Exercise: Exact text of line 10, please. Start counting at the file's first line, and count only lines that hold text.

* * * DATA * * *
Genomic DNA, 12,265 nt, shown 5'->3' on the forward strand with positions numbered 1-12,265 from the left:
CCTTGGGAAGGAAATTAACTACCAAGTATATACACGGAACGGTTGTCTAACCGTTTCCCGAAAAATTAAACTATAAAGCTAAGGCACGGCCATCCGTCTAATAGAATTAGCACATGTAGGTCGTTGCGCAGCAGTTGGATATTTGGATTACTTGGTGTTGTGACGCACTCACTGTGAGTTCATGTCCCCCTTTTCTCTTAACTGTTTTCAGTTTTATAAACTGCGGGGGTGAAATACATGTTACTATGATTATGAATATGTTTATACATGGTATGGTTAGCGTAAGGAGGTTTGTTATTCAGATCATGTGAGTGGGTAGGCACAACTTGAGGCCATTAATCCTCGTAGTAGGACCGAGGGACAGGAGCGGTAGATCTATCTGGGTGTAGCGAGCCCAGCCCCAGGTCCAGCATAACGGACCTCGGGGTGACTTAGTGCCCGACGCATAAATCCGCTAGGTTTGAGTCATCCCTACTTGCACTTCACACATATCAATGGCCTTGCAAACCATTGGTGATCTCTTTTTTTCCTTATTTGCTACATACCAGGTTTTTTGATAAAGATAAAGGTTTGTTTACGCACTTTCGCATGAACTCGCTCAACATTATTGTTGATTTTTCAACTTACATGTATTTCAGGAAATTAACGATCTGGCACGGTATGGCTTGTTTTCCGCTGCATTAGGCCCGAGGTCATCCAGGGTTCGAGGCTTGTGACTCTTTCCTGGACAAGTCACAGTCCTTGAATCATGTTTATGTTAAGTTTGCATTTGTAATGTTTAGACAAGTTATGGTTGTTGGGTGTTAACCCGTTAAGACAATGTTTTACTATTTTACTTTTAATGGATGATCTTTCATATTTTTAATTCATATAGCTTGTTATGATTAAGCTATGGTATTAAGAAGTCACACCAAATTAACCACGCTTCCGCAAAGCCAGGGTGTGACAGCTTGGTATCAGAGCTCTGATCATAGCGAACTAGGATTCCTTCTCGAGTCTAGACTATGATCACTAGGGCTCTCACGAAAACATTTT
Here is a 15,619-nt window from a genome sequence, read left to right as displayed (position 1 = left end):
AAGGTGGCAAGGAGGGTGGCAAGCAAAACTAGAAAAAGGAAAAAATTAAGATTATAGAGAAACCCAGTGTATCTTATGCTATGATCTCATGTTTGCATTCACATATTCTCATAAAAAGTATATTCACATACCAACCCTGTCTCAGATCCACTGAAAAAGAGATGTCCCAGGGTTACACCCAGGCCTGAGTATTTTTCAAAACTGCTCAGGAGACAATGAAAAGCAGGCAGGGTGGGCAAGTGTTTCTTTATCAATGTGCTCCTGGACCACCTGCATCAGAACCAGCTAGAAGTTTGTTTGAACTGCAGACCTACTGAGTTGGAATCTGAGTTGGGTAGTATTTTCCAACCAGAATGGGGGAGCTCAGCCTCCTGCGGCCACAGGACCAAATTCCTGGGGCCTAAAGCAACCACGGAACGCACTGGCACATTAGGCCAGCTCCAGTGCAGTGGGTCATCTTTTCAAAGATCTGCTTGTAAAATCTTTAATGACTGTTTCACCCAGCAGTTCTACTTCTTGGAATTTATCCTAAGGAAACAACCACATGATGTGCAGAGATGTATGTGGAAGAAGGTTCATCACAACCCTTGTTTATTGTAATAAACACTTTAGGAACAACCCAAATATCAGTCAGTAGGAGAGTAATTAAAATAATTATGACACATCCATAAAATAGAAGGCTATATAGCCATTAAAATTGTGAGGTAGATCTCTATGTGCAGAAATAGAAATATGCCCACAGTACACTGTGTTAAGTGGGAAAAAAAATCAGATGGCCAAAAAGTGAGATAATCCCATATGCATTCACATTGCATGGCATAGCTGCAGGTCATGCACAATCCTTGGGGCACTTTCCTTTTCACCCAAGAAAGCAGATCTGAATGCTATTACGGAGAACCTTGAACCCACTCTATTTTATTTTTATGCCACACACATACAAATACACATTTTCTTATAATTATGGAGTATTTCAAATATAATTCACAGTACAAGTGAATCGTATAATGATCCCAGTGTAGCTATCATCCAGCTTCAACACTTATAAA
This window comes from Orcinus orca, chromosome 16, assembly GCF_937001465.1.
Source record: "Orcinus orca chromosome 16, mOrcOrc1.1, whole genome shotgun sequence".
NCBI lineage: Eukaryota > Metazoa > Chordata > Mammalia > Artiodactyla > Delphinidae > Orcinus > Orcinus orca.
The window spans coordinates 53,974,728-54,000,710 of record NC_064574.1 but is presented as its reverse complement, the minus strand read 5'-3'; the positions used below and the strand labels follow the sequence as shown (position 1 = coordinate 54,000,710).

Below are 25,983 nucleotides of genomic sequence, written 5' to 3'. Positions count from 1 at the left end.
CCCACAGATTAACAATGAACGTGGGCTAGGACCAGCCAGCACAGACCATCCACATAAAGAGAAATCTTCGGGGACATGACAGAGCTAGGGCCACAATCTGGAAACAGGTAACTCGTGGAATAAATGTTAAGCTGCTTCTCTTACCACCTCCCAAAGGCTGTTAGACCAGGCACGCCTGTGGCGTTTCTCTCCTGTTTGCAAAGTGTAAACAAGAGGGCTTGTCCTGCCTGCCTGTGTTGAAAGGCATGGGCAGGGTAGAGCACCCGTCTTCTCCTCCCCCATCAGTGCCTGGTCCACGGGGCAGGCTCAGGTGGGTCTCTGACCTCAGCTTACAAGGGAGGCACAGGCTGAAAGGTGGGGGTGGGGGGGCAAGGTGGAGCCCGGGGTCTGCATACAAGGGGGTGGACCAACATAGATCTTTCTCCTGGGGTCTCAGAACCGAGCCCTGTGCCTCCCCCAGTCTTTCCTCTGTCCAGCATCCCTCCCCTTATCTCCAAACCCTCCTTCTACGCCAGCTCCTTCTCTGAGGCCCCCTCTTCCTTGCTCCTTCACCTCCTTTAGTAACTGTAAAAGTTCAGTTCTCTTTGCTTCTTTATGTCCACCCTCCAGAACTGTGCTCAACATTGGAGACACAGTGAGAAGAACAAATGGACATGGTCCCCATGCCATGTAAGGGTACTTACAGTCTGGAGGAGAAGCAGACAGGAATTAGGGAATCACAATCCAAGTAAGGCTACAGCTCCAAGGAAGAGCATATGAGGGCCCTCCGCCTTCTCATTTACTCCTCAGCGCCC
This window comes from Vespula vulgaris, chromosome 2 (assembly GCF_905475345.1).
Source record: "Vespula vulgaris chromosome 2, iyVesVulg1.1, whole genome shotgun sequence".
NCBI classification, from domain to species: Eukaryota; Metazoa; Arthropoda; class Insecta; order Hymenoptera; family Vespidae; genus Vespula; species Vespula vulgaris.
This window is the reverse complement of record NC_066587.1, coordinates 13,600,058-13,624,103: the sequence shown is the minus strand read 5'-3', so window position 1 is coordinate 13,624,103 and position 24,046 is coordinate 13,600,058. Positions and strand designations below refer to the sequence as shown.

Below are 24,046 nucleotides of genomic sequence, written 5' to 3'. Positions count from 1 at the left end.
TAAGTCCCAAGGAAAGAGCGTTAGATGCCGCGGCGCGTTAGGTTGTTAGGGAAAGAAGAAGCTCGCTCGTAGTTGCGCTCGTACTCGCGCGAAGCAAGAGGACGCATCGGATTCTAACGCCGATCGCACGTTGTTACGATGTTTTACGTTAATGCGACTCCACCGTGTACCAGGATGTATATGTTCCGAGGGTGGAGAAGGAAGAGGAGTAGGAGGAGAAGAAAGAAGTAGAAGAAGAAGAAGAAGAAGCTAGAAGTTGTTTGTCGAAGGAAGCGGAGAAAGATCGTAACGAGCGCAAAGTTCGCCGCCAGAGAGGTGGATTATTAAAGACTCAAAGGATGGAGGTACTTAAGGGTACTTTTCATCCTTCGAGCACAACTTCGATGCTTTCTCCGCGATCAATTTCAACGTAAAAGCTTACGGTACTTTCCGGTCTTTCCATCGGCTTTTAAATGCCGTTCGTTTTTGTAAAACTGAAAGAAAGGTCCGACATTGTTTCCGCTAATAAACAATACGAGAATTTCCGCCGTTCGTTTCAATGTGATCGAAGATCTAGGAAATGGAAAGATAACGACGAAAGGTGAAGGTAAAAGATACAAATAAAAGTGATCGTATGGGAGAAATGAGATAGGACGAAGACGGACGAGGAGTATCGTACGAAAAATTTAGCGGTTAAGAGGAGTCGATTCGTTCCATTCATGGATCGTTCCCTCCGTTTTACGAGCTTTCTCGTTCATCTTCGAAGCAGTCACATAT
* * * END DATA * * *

CCCACAGATTAACAATGAACGTGGGCTAGGACCAGCCAGCACAGACCATCCACATAAAGAGAAATCTTCGGGGACATGACAGAGCTAGGGCCACAATCTGGAAACAGGTAACTCGTGGAATAAATGTTAAGCTGCTTCTCTTACCACCTCCCAAAGGCTGTTAGACCAGGCACGCCTGTGGCGTTTCTCTCCTGTTTGCAAAGTGTAAACAAGAGGGCTTGTCCTGCCTGCCTGTGTTGAAAGGCATGGGCAGGGTAGAGCACCCGTCTTCTCCTCCCCCATCAGTGCCTGGTCCACGGGGCAGGCTCAGGTGGGTCTCTGACCTCAGCTTACAAGGGAGGCACAGGCTGAAAGGTGGGGGTGGGGGGGCAAGGTGGAGCCCGGGGTCTGCATACAAGGGGGTGGACCAACATAGATCTTTCTCCTGGGGTCTCAGAACCGAGCCCTGTGCCTCCCCCAGTCTTTCCTCTGTCCAGCATCCCTCCCCTTATCTCCAAACCCTCCTTCTACGCCAGCTCCTTCTCTGAGGCCCCCTCTTCCTTGCTCCTTCACCTCCTTTAGTAACTGTAAAAGTTCAGTTCTCTTTGCTTCTTTATGTCCACCCTCCAGAACTGTGCTCAACATTGGAGACACAGTGAGAAGAACAAATGGACATGGTCCCCATGCCATGTAAGGGTACTTACAGTCTGGAGGAGAAGCAGACAGGAATTAGGGAATCACAATCCAAGTAAGGCTACAGCTCCAAGGAAGAGCATATGAGGGCCCTCCGCCTTCTCATTTACTCCTCAGCGCCC